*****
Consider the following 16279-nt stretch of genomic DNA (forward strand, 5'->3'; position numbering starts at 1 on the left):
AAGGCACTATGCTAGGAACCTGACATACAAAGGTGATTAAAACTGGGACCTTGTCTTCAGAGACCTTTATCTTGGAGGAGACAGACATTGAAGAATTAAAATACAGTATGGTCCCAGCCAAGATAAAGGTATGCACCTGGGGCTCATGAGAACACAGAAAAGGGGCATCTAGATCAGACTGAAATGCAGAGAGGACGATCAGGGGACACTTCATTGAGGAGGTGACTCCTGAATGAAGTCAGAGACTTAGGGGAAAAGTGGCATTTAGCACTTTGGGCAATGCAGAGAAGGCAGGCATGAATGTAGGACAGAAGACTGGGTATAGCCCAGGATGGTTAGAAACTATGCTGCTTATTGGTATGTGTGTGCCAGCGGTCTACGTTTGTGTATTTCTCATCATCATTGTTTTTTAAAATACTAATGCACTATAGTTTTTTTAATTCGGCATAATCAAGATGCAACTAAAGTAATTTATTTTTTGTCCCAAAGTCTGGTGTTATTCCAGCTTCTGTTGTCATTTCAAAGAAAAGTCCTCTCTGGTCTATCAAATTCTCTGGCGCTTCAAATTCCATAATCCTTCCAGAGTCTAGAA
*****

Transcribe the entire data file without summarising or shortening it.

Consider the following 16279-nt stretch of genomic DNA (forward strand, 5'->3'; position numbering starts at 1 on the left):
AAGGCACTATGCTAGGAACCTGACATACAAAGGTGATTAAAACTGGGACCTTGTCTTCAGAGACCTTTATCTTGGAGGAGACAGACATTGAAGAATTAAAATACAGTATGGTCCCAGCCAAGATAAAGGTATGCACCTGGGGCTCATGAGAACACAGAAAAGGGGCATCTAGATCAGACTGAAATGCAGAGAGGACGATCAGGGGACACTTCATTGAGGAGGTGACTCCTGAATGAAGTCAGAGACTTAGGGGAAAAGTGGCATTTAGCACTTTGGGCAATGCAGAGAAGGCAGGCATGAATGTAGGACAGAAGACTGGGTATAGCCCAGGATGGTTAGAAACTATGCTGCTTATTGGTATGTGTGTGCCAGCGGTCTACGTTTGTGTATTTCTCATCATCATTGTTTTTTAAAATACTAATGCACTATAGTTTTTTTAATTCGGCATAATCAAGATGCAACTAAAGTAATTTATTTTTTGTCCCAAAGTCTGGTGTTATTCCAGCTTCTGTTGTCATTTCAAAGAAAAGTCCTCTCTGGTCTATCAAATTCTCTGGCGCTTCAAATTCCATAATCCTTCCAGAGTCTAGAA